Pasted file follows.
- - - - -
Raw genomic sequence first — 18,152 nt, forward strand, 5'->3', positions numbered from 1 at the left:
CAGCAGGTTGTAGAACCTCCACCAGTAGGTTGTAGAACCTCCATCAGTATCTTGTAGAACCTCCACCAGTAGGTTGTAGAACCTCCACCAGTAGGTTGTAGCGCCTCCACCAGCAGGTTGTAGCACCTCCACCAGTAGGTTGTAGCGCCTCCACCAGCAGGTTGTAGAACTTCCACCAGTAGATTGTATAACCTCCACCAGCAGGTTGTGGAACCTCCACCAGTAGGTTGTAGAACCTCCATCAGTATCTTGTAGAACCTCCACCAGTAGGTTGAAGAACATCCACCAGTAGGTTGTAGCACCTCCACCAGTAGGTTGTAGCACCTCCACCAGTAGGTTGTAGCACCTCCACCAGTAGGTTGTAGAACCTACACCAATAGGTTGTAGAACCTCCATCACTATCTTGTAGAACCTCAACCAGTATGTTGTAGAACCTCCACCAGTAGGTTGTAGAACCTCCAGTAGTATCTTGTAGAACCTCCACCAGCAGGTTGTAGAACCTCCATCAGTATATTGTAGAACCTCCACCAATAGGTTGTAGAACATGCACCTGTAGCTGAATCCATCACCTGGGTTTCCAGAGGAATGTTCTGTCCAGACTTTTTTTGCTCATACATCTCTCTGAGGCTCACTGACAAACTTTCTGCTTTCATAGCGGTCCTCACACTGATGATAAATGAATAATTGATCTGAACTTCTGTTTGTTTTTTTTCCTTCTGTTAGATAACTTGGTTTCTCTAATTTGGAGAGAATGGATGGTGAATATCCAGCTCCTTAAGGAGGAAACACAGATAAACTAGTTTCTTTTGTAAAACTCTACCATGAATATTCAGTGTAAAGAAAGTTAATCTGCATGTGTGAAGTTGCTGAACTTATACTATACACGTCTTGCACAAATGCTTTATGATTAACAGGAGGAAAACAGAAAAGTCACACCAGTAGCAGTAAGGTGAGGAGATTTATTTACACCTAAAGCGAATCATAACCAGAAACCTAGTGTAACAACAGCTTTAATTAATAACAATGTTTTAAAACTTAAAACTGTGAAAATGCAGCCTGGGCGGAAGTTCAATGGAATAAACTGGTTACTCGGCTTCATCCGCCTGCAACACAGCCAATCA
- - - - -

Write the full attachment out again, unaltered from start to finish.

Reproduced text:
Raw genomic sequence first — 18,152 nt, forward strand, 5'->3', positions numbered from 1 at the left:
CAGCAGGTTGTAGAACCTCCACCAGTAGGTTGTAGAACCTCCATCAGTATCTTGTAGAACCTCCACCAGTAGGTTGTAGAACCTCCACCAGTAGGTTGTAGCGCCTCCACCAGCAGGTTGTAGCACCTCCACCAGTAGGTTGTAGCGCCTCCACCAGCAGGTTGTAGAACTTCCACCAGTAGATTGTATAACCTCCACCAGCAGGTTGTGGAACCTCCACCAGTAGGTTGTAGAACCTCCATCAGTATCTTGTAGAACCTCCACCAGTAGGTTGAAGAACATCCACCAGTAGGTTGTAGCACCTCCACCAGTAGGTTGTAGCACCTCCACCAGTAGGTTGTAGCACCTCCACCAGTAGGTTGTAGAACCTACACCAATAGGTTGTAGAACCTCCATCACTATCTTGTAGAACCTCAACCAGTATGTTGTAGAACCTCCACCAGTAGGTTGTAGAACCTCCAGTAGTATCTTGTAGAACCTCCACCAGCAGGTTGTAGAACCTCCATCAGTATATTGTAGAACCTCCACCAATAGGTTGTAGAACATGCACCTGTAGCTGAATCCATCACCTGGGTTTCCAGAGGAATGTTCTGTCCAGACTTTTTTTGCTCATACATCTCTCTGAGGCTCACTGACAAACTTTCTGCTTTCATAGCGGTCCTCACACTGATGATAAATGAATAATTGATCTGAACTTCTGTTTGTTTTTTTTCCTTCTGTTAGATAACTTGGTTTCTCTAATTTGGAGAGAATGGATGGTGAATATCCAGCTCCTTAAGGAGGAAACACAGATAAACTAGTTTCTTTTGTAAAACTCTACCATGAATATTCAGTGTAAAGAAAGTTAATCTGCATGTGTGAAGTTGCTGAACTTATACTATACACGTCTTGCACAAATGCTTTATGATTAACAGGAGGAAAACAGAAAAGTCACACCAGTAGCAGTAAGGTGAGGAGATTTATTTACACCTAAAGCGAATCATAACCAGAAACCTAGTGTAACAACAGCTTTAATTAATAACAATGTTTTAAAACTTAAAACTGTGAAAATGCAGCCTGGGCGGAAGTTCAATGGAATAAACTGGTTACTCGGCTTCATCCGCCTGCAACACAGCCAATCA